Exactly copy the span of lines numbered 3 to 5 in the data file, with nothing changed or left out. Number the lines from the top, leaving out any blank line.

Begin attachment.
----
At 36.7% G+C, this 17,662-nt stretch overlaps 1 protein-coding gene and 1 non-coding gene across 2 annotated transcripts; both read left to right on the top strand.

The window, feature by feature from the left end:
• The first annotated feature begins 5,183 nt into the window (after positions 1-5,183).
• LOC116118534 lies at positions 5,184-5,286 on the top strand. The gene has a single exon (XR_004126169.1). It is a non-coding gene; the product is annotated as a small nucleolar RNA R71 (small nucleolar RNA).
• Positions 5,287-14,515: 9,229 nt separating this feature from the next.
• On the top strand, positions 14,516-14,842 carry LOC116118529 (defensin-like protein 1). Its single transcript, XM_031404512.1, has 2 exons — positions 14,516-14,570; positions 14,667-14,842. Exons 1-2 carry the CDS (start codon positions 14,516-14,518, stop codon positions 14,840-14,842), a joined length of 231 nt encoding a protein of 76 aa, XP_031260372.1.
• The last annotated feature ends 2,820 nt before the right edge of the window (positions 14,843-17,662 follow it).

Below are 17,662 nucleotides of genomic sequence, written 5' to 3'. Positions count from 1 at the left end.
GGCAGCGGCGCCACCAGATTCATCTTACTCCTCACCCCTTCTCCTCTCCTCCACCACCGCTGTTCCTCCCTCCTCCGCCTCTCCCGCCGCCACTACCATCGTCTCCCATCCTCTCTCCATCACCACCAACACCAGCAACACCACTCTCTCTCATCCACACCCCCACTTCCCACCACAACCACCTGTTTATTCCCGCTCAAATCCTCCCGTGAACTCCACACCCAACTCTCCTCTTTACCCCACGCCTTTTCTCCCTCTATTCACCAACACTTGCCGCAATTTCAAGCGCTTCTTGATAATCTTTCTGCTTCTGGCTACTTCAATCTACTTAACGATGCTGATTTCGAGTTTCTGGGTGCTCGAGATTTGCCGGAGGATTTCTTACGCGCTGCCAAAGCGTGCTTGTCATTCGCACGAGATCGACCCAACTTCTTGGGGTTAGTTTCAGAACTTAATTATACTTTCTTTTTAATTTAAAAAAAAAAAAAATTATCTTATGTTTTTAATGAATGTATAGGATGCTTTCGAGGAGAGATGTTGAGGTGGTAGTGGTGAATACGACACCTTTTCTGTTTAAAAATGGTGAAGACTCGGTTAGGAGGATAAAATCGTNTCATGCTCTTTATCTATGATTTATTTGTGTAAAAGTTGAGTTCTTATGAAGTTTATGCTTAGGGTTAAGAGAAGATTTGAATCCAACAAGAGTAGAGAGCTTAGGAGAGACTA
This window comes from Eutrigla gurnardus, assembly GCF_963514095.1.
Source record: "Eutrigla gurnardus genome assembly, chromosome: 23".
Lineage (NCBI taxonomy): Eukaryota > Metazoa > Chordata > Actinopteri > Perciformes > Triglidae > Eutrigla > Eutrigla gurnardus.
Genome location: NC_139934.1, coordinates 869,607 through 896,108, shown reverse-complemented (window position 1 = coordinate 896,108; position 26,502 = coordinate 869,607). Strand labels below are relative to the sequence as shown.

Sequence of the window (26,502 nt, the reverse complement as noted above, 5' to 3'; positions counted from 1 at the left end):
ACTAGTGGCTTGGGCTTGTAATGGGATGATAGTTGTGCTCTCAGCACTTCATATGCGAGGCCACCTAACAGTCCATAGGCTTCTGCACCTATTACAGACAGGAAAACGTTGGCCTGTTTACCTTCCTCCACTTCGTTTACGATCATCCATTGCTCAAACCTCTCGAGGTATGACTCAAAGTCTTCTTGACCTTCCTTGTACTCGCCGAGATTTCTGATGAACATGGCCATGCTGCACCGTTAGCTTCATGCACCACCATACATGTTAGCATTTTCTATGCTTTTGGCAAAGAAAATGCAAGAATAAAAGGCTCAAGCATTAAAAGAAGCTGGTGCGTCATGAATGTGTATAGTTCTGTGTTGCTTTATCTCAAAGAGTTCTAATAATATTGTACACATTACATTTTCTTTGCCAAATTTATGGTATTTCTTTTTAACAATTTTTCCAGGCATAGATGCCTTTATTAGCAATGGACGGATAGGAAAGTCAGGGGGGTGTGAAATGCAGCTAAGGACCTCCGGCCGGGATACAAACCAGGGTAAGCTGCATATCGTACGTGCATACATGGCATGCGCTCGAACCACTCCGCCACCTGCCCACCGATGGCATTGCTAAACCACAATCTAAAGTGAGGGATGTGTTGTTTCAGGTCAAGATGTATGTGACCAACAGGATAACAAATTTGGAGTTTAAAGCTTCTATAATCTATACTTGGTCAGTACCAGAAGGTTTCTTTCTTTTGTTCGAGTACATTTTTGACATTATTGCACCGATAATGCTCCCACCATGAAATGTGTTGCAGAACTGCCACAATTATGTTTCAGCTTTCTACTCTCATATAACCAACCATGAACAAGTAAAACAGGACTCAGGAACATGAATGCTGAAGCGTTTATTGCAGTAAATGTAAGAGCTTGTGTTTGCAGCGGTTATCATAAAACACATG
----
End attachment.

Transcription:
• The first annotated feature begins 5,183 nt into the window (after positions 1-5,183).
• LOC116118534 lies at positions 5,184-5,286 on the top strand. The gene has a single exon (XR_004126169.1). It is a non-coding gene; the product is annotated as a small nucleolar RNA R71 (small nucleolar RNA).
• Positions 5,287-14,515: 9,229 nt separating this feature from the next.